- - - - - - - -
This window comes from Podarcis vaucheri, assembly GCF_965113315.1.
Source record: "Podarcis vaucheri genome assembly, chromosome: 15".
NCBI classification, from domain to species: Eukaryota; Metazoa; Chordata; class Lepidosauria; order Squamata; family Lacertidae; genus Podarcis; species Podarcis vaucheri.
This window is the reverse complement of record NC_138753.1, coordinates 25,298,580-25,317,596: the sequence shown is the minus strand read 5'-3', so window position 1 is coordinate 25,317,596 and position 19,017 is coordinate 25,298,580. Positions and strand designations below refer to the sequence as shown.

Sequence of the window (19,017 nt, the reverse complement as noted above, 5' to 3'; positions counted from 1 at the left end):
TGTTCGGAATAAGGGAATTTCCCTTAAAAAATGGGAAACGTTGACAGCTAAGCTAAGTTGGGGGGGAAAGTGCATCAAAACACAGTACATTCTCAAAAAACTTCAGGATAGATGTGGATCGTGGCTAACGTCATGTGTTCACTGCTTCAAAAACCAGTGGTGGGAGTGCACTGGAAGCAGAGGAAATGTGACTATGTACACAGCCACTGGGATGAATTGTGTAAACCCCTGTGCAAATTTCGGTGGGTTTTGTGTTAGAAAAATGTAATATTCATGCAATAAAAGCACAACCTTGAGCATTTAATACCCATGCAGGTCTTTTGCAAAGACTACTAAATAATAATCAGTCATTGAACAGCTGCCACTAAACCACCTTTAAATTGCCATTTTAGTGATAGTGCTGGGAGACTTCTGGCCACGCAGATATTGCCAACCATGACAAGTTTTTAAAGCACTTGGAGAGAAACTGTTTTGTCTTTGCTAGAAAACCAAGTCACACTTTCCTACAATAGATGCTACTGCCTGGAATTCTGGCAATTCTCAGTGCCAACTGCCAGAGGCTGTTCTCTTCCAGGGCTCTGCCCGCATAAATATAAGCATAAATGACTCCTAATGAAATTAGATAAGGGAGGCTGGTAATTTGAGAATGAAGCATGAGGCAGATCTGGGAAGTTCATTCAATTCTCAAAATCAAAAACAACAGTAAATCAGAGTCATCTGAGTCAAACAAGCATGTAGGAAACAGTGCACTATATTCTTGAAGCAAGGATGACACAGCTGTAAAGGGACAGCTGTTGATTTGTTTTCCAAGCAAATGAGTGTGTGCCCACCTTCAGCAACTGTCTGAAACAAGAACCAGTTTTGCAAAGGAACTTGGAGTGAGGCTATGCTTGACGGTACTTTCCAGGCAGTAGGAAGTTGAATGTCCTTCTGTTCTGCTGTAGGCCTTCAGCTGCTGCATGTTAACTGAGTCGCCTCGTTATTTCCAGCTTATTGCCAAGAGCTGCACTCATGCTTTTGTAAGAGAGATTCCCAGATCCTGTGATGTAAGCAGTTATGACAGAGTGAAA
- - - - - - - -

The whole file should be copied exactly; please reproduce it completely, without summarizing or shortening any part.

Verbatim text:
This window comes from Podarcis vaucheri, assembly GCF_965113315.1.
Source record: "Podarcis vaucheri genome assembly, chromosome: 15".
NCBI classification, from domain to species: Eukaryota; Metazoa; Chordata; class Lepidosauria; order Squamata; family Lacertidae; genus Podarcis; species Podarcis vaucheri.
This window is the reverse complement of record NC_138753.1, coordinates 25,298,580-25,317,596: the sequence shown is the minus strand read 5'-3', so window position 1 is coordinate 25,317,596 and position 19,017 is coordinate 25,298,580. Positions and strand designations below refer to the sequence as shown.

Sequence of the window (19,017 nt, the reverse complement as noted above, 5' to 3'; positions counted from 1 at the left end):
TGTTCGGAATAAGGGAATTTCCCTTAAAAAATGGGAAACGTTGACAGCTAAGCTAAGTTGGGGGGGAAAGTGCATCAAAACACAGTACATTCTCAAAAAACTTCAGGATAGATGTGGATCGTGGCTAACGTCATGTGTTCACTGCTTCAAAAACCAGTGGTGGGAGTGCACTGGAAGCAGAGGAAATGTGACTATGTACACAGCCACTGGGATGAATTGTGTAAACCCCTGTGCAAATTTCGGTGGGTTTTGTGTTAGAAAAATGTAATATTCATGCAATAAAAGCACAACCTTGAGCATTTAATACCCATGCAGGTCTTTTGCAAAGACTACTAAATAATAATCAGTCATTGAACAGCTGCCACTAAACCACCTTTAAATTGCCATTTTAGTGATAGTGCTGGGAGACTTCTGGCCACGCAGATATTGCCAACCATGACAAGTTTTTAAAGCACTTGGAGAGAAACTGTTTTGTCTTTGCTAGAAAACCAAGTCACACTTTCCTACAATAGATGCTACTGCCTGGAATTCTGGCAATTCTCAGTGCCAACTGCCAGAGGCTGTTCTCTTCCAGGGCTCTGCCCGCATAAATATAAGCATAAATGACTCCTAATGAAATTAGATAAGGGAGGCTGGTAATTTGAGAATGAAGCATGAGGCAGATCTGGGAAGTTCATTCAATTCTCAAAATCAAAAACAACAGTAAATCAGAGTCATCTGAGTCAAACAAGCATGTAGGAAACAGTGCACTATATTCTTGAAGCAAGGATGACACAGCTGTAAAGGGACAGCTGTTGATTTGTTTTCCAAGCAAATGAGTGTGTGCCCACCTTCAGCAACTGTCTGAAACAAGAACCAGTTTTGCAAAGGAACTTGGAGTGAGGCTATGCTTGACGGTACTTTCCAGGCAGTAGGAAGTTGAATGTCCTTCTGTTCTGCTGTAGGCCTTCAGCTGCTGCATGTTAACTGAGTCGCCTCGTTATTTCCAGCTTATTGCCAAGAGCTGCACTCATGCTTTTGTAAGAGAGATTCCCAGATCCTGTGATGTAAGCAGTTATGACAGAGTGAAA